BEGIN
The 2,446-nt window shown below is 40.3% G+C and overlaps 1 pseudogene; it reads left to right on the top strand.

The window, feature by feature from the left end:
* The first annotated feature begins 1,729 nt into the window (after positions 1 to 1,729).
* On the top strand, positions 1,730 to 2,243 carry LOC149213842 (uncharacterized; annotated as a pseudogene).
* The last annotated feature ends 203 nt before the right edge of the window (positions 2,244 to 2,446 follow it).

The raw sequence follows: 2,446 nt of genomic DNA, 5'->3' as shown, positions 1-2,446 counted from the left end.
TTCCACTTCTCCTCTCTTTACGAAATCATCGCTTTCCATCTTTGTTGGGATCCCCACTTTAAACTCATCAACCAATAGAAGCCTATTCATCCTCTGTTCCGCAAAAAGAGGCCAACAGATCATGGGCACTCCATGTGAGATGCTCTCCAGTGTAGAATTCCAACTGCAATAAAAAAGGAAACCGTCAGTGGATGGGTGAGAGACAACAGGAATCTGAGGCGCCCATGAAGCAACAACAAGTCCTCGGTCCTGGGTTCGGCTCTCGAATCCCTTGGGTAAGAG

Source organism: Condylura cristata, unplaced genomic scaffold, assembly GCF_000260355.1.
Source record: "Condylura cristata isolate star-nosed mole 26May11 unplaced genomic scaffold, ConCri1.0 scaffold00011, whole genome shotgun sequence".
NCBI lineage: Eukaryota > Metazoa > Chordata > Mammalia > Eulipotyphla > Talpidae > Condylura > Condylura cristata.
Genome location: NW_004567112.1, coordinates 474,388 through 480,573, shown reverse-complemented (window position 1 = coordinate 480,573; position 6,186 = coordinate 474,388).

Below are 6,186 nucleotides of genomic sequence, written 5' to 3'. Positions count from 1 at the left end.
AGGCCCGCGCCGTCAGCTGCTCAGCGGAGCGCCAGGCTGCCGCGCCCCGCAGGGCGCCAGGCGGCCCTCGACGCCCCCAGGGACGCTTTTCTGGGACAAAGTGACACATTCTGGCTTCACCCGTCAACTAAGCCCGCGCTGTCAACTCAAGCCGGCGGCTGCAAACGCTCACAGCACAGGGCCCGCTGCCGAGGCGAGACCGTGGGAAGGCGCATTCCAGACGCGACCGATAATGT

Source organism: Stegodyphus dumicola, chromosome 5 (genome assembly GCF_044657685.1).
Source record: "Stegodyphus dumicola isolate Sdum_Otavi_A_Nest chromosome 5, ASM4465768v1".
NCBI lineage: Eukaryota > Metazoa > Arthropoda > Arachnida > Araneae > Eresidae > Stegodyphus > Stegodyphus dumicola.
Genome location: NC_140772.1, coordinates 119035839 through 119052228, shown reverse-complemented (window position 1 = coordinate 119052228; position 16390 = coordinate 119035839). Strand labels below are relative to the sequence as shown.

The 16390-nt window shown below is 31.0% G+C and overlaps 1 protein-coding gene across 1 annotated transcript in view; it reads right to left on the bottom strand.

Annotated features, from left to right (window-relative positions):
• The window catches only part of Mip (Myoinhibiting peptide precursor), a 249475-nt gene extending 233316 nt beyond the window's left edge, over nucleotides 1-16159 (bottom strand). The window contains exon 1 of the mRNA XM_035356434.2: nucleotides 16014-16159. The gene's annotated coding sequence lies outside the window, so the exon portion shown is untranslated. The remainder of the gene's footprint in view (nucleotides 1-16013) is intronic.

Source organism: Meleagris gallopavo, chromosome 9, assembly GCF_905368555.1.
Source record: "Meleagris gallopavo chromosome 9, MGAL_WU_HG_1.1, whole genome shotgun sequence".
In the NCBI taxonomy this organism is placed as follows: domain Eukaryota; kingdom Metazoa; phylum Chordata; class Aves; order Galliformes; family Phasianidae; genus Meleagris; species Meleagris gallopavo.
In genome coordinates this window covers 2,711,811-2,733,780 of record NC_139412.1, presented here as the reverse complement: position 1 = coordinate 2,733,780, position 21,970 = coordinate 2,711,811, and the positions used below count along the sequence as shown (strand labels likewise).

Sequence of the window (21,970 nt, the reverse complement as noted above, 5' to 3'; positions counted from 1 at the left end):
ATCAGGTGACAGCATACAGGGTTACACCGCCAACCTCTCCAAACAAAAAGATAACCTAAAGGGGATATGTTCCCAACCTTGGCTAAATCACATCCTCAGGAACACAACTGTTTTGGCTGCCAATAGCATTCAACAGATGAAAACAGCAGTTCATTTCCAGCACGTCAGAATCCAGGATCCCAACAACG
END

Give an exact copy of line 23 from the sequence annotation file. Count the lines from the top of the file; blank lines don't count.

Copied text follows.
In the NCBI taxonomy this organism is placed as follows: domain Eukaryota; kingdom Metazoa; phylum Chordata; class Aves; order Galliformes; family Phasianidae; genus Meleagris; species Meleagris gallopavo.